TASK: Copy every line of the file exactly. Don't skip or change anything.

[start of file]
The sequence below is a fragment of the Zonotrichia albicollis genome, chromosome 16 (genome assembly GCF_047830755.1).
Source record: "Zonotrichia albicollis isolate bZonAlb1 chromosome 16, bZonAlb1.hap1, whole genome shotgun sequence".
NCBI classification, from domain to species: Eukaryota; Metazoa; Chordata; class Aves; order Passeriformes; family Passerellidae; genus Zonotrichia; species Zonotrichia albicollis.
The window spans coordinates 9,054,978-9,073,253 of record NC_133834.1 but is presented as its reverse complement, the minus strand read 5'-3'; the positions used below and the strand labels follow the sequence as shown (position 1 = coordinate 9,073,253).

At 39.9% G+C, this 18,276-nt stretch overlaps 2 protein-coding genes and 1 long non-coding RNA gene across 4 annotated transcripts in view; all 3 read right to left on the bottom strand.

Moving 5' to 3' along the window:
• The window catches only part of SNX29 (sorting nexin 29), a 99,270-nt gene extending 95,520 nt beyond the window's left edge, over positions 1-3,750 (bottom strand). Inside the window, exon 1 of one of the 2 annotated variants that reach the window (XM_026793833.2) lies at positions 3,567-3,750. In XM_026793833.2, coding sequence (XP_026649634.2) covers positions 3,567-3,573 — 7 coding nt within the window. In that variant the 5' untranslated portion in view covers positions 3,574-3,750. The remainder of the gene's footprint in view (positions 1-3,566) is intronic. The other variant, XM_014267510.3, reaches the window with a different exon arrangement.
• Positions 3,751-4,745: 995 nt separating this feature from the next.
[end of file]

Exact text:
The sequence below is a fragment of the Zonotrichia albicollis genome, chromosome 16 (genome assembly GCF_047830755.1).
Source record: "Zonotrichia albicollis isolate bZonAlb1 chromosome 16, bZonAlb1.hap1, whole genome shotgun sequence".
NCBI classification, from domain to species: Eukaryota; Metazoa; Chordata; class Aves; order Passeriformes; family Passerellidae; genus Zonotrichia; species Zonotrichia albicollis.
The window spans coordinates 9,054,978-9,073,253 of record NC_133834.1 but is presented as its reverse complement, the minus strand read 5'-3'; the positions used below and the strand labels follow the sequence as shown (position 1 = coordinate 9,073,253).

At 39.9% G+C, this 18,276-nt stretch overlaps 2 protein-coding genes and 1 long non-coding RNA gene across 4 annotated transcripts in view; all 3 read right to left on the bottom strand.

Moving 5' to 3' along the window:
• The window catches only part of SNX29 (sorting nexin 29), a 99,270-nt gene extending 95,520 nt beyond the window's left edge, over positions 1-3,750 (bottom strand). Inside the window, exon 1 of one of the 2 annotated variants that reach the window (XM_026793833.2) lies at positions 3,567-3,750. In XM_026793833.2, coding sequence (XP_026649634.2) covers positions 3,567-3,573 — 7 coding nt within the window. In that variant the 5' untranslated portion in view covers positions 3,574-3,750. The remainder of the gene's footprint in view (positions 1-3,566) is intronic. The other variant, XM_014267510.3, reaches the window with a different exon arrangement.
• Positions 3,751-4,745: 995 nt separating this feature from the next.